Ann R Coll Surg Engl 2014; 96: 157–160

technologists to perform more detailed imaging, especially when veins are complex. There does need to be some reflection about the most efficient and useful way of obtaining imaging on the right patients at the right time. The third (and most controversial) aspect of this clinical guideline is its ‘ranking’ of treatments in a hierarchical manner, especially when much of the evidence on which this was based was judged to be of low or very low quality. It recommends endothermal ablation (using radiofrequency or laser) as the treatment of first choice, followed by ultrasonography guided foam sclerotherapy and surgery as third choice if the first two are ‘unsuitable’. This hierarchy was based on evidence that showed no differences in clinical effectiveness between endothermal treatment and surgery but slight superiority of endothermal ablation over foam sclerotherapy. Cost modelling had a strong influence on the recommendations because it indicated that endothermal ablation was the most cost effective method of treatment. There are a great many variables that affect the cost of varicose veins treatments: the setting in which they are done, which staff are used, what kind of anaesthesia is used and whether adjunctive phlebectomies or foam treatment is done at the same time as endothermal ablation or subsequently. The debates about which type of treatment is best for which patient and how to organise endothermal ablation in the most cost effective way are by no means concluded. In the context of all these doubts, the research recommendations are a highlight of this guideline. They identify very astutely the pivotal uncertainties and research questions that will guide our future management of varicose veins. These include whether and when to use adjunctive treatment with endothermal ablation, whether compression is useful for symptomatic varicose veins and the effect of using compression on the outcomes of treating varicose veins. Hopefully, researchers and research funders will be quick to grasp the various nettles and to generate evidence that will resolve the dilemmas.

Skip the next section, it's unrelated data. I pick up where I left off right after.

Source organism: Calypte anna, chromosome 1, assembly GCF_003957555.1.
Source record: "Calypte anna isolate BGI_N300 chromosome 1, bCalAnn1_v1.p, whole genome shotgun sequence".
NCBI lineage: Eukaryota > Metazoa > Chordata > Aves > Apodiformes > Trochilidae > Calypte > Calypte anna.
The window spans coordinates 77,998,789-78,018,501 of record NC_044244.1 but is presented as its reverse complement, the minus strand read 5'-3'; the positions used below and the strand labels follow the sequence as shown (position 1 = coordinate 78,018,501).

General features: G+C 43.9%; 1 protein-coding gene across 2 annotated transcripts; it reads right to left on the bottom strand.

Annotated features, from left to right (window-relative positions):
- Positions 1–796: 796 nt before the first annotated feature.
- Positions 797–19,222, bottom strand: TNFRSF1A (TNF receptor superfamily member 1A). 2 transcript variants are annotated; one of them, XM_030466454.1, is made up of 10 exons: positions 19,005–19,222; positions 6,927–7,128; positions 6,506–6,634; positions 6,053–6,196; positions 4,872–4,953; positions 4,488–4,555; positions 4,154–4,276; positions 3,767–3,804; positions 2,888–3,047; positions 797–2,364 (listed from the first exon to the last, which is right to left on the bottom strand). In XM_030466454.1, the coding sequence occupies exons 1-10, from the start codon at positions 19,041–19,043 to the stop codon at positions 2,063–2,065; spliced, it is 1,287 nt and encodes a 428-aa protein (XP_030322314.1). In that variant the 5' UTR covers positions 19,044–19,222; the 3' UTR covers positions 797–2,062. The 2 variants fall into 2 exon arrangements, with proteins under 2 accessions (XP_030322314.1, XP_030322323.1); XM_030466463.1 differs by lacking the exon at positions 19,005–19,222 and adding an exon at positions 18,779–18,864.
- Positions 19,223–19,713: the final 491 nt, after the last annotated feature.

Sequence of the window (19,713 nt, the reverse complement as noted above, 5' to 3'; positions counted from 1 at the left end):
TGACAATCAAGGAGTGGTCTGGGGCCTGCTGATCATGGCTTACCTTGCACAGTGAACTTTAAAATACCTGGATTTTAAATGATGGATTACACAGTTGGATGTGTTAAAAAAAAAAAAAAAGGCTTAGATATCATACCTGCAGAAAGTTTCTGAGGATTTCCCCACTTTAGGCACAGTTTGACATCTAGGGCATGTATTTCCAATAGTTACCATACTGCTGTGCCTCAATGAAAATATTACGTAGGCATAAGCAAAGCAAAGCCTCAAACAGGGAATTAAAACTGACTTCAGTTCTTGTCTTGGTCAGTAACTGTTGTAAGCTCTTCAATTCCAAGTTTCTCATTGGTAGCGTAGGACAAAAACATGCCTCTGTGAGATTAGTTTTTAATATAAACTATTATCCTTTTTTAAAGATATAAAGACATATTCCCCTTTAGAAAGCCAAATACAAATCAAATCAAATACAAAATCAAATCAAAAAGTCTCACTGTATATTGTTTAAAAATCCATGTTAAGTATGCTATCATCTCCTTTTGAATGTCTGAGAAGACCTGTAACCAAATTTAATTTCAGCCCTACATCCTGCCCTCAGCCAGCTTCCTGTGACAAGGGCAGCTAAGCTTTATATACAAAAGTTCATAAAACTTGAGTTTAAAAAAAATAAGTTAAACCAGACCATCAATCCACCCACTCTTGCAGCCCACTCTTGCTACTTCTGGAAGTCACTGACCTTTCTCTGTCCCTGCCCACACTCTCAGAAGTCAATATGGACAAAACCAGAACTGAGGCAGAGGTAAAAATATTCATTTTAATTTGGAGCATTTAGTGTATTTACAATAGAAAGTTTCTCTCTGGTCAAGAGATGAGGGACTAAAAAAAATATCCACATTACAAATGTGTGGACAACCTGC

Recent NICE guidance of interest to surgeons.